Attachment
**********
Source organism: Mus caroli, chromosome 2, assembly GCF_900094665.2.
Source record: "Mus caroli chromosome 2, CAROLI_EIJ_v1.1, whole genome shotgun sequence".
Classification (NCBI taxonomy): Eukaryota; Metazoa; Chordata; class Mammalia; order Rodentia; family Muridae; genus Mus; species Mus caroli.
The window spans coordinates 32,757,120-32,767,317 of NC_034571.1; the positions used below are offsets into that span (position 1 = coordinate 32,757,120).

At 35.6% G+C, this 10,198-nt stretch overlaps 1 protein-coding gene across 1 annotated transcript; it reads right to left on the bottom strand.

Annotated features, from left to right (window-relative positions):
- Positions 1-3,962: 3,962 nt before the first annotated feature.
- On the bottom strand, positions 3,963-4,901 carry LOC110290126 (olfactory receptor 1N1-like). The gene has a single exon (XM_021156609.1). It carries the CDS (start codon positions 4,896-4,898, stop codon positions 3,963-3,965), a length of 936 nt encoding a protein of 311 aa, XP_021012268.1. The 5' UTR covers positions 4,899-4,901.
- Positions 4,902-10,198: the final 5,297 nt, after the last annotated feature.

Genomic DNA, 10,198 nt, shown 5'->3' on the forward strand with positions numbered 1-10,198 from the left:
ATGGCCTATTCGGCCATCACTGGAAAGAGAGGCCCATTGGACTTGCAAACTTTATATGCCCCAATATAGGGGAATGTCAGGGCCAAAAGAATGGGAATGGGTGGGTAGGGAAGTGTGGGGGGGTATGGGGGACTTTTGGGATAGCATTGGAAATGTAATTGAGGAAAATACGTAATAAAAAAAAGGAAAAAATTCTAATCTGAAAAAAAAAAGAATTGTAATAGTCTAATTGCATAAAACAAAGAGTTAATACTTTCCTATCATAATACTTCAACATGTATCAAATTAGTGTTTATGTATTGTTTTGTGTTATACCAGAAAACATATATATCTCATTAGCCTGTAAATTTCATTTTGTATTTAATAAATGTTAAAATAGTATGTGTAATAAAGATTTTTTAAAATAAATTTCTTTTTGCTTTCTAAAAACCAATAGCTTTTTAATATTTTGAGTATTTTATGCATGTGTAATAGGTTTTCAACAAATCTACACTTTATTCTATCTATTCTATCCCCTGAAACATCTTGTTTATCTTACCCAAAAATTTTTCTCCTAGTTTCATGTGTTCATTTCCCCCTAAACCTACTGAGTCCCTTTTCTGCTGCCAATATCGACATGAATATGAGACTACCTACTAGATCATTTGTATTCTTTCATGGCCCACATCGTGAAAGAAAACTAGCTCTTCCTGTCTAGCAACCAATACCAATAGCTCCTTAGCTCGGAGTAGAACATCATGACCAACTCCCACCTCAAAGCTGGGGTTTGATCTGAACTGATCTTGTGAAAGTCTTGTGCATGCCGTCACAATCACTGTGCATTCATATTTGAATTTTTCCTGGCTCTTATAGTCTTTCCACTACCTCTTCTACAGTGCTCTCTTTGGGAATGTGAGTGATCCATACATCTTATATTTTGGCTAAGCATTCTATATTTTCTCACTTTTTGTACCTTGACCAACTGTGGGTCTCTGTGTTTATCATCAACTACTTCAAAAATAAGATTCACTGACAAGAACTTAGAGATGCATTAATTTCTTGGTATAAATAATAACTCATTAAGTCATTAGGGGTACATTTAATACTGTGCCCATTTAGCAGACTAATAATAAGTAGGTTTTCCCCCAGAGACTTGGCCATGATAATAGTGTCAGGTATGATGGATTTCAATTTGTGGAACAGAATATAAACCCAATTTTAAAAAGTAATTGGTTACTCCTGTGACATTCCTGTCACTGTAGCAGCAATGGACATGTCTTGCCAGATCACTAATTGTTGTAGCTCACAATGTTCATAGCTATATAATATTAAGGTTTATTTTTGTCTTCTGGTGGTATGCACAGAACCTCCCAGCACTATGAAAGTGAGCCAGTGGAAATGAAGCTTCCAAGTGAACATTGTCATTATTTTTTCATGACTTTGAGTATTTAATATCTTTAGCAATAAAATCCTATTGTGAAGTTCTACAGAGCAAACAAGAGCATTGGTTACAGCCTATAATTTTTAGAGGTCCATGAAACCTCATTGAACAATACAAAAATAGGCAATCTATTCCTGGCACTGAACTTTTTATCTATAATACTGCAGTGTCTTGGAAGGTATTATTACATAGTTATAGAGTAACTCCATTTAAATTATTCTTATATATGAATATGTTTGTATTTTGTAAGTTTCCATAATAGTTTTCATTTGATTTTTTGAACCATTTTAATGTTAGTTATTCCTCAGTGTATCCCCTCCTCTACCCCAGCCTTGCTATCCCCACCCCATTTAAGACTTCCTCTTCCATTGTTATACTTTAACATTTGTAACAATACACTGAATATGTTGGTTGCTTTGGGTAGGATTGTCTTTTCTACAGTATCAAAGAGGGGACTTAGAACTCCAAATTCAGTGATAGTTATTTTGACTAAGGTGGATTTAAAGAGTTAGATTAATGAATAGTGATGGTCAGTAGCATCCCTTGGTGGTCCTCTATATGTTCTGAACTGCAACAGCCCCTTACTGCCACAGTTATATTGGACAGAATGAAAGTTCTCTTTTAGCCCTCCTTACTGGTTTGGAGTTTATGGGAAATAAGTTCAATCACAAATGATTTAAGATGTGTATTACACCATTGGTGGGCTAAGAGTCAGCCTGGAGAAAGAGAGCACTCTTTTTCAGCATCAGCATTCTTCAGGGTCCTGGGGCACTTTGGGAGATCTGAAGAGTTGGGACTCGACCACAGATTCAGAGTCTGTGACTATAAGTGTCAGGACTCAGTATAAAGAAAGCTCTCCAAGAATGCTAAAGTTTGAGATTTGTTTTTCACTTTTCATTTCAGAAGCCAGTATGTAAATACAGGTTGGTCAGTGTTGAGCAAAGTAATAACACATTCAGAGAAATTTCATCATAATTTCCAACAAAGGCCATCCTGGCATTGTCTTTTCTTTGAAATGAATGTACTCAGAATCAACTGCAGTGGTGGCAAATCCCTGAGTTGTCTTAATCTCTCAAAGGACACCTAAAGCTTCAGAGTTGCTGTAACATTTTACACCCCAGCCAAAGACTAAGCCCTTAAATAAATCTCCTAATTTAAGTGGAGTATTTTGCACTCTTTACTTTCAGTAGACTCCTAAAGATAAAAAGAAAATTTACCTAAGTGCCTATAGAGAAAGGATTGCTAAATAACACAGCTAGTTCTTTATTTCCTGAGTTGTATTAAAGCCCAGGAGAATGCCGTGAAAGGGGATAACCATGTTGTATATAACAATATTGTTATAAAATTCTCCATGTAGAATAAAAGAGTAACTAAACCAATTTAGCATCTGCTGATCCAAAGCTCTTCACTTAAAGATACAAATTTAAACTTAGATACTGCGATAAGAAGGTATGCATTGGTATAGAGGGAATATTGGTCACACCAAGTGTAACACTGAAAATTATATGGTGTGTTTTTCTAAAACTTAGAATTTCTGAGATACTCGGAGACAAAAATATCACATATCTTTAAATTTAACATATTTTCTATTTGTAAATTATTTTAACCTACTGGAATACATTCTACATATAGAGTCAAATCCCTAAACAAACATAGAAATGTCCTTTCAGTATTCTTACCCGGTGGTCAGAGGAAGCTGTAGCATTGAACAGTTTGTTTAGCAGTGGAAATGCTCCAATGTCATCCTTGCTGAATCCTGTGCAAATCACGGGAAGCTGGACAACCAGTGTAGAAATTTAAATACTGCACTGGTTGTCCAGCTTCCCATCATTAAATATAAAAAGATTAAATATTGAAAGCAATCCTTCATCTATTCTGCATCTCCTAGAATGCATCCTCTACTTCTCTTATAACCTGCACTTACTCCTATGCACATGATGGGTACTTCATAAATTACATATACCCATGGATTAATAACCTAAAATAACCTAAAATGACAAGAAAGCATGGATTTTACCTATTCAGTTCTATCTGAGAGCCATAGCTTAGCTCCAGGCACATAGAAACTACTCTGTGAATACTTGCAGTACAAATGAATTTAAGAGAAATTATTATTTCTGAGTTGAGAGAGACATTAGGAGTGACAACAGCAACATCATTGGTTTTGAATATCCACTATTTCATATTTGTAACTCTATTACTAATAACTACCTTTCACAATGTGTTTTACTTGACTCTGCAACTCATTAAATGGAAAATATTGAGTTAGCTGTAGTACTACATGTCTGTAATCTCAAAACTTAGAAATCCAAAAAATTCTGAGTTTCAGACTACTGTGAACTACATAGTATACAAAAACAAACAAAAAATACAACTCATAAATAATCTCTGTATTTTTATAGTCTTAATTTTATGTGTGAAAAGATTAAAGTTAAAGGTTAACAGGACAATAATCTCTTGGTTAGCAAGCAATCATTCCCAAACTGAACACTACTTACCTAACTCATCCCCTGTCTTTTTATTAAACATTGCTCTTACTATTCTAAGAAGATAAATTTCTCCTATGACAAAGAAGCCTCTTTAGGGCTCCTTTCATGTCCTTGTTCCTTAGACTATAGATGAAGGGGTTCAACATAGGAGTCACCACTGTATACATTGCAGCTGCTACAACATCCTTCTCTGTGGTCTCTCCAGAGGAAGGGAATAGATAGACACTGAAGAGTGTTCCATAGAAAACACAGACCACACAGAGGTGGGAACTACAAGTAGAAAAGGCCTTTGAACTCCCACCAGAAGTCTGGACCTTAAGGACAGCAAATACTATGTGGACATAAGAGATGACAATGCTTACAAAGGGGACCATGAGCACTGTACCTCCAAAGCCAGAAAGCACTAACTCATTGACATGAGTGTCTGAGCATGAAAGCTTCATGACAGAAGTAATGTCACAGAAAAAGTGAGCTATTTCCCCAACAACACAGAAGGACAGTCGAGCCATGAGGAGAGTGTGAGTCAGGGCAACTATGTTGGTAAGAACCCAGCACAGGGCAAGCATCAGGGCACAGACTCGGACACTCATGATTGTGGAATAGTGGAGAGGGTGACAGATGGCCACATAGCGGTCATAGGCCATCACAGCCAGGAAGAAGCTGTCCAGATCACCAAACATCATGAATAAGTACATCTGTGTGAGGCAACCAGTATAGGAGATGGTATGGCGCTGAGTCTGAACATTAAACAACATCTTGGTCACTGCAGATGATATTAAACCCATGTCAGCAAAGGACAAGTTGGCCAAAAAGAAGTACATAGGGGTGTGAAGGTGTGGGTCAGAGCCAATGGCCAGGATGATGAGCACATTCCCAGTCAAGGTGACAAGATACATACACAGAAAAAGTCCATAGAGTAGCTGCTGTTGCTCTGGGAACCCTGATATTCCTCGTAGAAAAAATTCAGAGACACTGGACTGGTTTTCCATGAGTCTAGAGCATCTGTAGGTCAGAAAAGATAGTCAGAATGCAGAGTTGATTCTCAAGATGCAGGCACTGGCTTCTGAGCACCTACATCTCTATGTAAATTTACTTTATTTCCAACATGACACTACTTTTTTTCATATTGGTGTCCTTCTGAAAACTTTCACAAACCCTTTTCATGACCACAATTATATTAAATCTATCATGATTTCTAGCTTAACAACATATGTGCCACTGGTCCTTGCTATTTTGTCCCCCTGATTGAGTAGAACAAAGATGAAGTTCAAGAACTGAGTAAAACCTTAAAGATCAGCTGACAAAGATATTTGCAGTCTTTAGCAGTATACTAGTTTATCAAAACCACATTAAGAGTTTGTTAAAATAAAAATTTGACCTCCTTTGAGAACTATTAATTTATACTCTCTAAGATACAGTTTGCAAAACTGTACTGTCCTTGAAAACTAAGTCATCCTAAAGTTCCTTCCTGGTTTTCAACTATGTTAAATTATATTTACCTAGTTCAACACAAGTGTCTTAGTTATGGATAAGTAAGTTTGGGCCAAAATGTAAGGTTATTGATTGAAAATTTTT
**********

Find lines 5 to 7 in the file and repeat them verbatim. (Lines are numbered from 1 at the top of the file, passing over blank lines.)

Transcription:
At 35.6% G+C, this 10,198-nt stretch overlaps 1 protein-coding gene across 1 annotated transcript; it reads right to left on the bottom strand.

Annotated features, from left to right (window-relative positions):
- Positions 1-3,962: 3,962 nt before the first annotated feature.